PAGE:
Wednesday, July 15, 2020

Chest Pain and Ischemic ST Depression — but there is no Cath Lab available. Thrombolytics?

MY Comment by KEN GRAUER, MD (7/14/2020):
This middle-aged man with hypertension and hyperlipidemia presented to the ED with 2 hours of new-onset chest pain — and the ECG shown in Figure-1. The patient was hemodynamically stable. No prior tracing was available for comparison.
  • HOW would you interpret the ECG shown in Figure-1?
  • Immediate cath lab activation was not an option in this hospital. Should acute thrombolysis be used?

Figure-1: The initial ECG in the ED (See text).

My THOUGHTS on ECG #1: I’ve labeled KEY findings in Figure-2. The rhythm in ECG #1 is sinus tachycardia at ~110-115/minute. The PR interval is normal — but the QRS complex is wide. The QTc appears prolonged — but this is difficult to assess given the rapid rate.
  • QRS morphology is consistent with complete RBBB (ie, widened QRS; qR pattern with predominant positivity in lead V1 — wide terminal S waves in lateral leads I and V6).
  • The initial Q wave, with qR pattern (instead of an rsR’ complex) in lead V1 is important to note (within the RED circle in lead V1 of Figure-2). This finding may indicate septal infarction of uncertain age.
  • A large and wider-than-it-should-be Q wave is seen in lead III (ie, this Q in III is “large” considering the modest amplitude of the R wave in this lead). A tiny q wave is also seen in lead aVF — but no Q wave is seen in lead II. The significance of these inferior Q waves is uncertain.
  • There is no chamber enlargement.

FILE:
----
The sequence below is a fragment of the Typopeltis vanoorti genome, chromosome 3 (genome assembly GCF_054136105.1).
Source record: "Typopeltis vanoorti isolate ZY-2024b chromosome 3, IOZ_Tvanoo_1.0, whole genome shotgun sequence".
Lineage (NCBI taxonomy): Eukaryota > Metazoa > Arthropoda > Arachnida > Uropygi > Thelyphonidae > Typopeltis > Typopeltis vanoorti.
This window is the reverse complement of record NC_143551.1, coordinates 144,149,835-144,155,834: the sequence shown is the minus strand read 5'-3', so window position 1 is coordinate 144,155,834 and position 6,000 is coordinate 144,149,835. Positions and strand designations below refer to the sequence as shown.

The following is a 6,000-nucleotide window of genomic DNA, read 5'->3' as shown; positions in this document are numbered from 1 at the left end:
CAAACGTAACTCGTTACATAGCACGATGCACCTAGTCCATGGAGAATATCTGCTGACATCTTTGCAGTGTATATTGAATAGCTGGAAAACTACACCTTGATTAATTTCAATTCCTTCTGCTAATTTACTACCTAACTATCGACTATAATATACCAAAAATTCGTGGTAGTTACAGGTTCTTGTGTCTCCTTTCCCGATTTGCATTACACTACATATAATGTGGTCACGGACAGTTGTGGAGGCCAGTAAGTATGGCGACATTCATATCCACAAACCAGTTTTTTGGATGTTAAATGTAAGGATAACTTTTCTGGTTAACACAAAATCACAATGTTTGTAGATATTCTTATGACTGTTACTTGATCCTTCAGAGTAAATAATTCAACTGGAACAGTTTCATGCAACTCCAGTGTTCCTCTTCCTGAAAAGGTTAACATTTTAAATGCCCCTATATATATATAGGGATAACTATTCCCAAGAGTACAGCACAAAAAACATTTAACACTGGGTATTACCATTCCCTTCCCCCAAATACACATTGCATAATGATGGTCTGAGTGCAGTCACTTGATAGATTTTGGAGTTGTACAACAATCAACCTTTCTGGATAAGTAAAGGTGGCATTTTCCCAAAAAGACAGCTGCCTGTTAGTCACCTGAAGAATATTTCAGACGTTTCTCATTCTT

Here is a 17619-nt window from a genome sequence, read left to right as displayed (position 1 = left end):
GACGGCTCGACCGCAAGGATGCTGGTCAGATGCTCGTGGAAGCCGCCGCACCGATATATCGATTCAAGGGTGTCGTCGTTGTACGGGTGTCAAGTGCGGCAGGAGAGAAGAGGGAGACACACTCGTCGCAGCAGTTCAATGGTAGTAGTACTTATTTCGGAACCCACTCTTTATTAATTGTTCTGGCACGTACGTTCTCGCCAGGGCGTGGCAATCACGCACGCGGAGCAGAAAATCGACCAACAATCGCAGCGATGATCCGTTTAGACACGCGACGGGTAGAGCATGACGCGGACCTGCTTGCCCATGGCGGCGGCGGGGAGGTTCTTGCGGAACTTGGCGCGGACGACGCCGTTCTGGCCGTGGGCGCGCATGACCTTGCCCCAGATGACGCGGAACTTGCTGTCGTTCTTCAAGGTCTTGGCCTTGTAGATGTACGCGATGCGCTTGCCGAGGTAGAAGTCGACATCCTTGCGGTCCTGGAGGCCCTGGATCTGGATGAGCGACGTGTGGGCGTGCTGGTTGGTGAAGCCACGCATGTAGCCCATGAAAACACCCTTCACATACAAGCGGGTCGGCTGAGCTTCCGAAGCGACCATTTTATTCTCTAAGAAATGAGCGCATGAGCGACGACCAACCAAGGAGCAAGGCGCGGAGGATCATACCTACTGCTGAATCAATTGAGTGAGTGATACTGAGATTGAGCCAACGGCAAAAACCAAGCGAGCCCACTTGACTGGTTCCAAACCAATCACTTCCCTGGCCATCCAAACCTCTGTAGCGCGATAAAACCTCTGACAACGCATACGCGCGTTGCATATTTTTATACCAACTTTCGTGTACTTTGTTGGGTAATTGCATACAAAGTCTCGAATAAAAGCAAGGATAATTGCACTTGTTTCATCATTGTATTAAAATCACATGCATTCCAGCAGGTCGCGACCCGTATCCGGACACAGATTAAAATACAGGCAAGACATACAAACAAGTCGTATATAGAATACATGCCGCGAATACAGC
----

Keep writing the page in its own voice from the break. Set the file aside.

• The most remarkable finding is diffuse ST depression in no less than 9 of 12 leads. The indistinct boundary between the end of the S wave (of the QRS complex) and the J-point that marks the beginning of the ST segment, makes it challenging to quantitate the precise amount of ST depression in some leads. For clarity — I’ve drawn short horizontal RED lines at the point I believe indicates the amount of ST depression — which is considerable given the modest R wave amplitude in most leads.
  • There is ST elevation in lead aVR (horizontal BLUE line indicating the amount).

Figure-2: I’ve labeled ECG #1 (See text).

Clinical IMPRESSION: Given the history of new-onset chest pain — the findings in ECG #1 are extremely concerning:
  • There is sinus tachycardia at 110-115/minute.
  • There is complete RBBB — with a Q wave in lead V1 consistent with septal infarction of uncertain age. Without any prior tracing for comparison — it’s impossible to know if the RBBB is new or old.
  • The Q waves in leads III and aVF, together with a difficult-to-interpret ST segment in lead III (that possibly was recently elevated) could be consistent with inferior infarction of uncertain age. I suspect this is not new.
  • The marked, diffuse ST depression, with ST elevation in lead aVR is consistent with diffuse subendocardial ischemia. Given the clinical scenario — the most likely cause of this finding is severe coronary disease (ie, LMain, proximal LAD, or multi-vessel disease)  but not acute OMI.  

PEARL: We expect to see a negative ST-T wave in anterior leads with RBBB. That said — We do not expect to see the following with “typical” RBBB:
  • Coving of the ST segment in lead V1 (as per the curved BLUE line in this lead).
  • A ledge-like (flat) shape for the ST depression that we see in leads V2 and V3.
  • An increasing amount of ST depression as we move across the chest leads (ie, ST depression in ECG #1 is maximal in lead V3, and remains significant through to lead V6 — instead of being maximal in leads V1, V2 as should be seen with typical RBBB).
  • Typical RBBB generally produces an upright T wave without ST depression in lateral leads. It does not produce the ST depression we see here in leads I, aVL; V4, V5 and V6.

We’ve discussed the entity of diffuse subendocardial ischemia on many occasions in Dr. Smith’s ECG Blog (For 1 example — SEE discussion by Dr. Smith + My Comment at the bottom of the page in the May 13, 2020 post).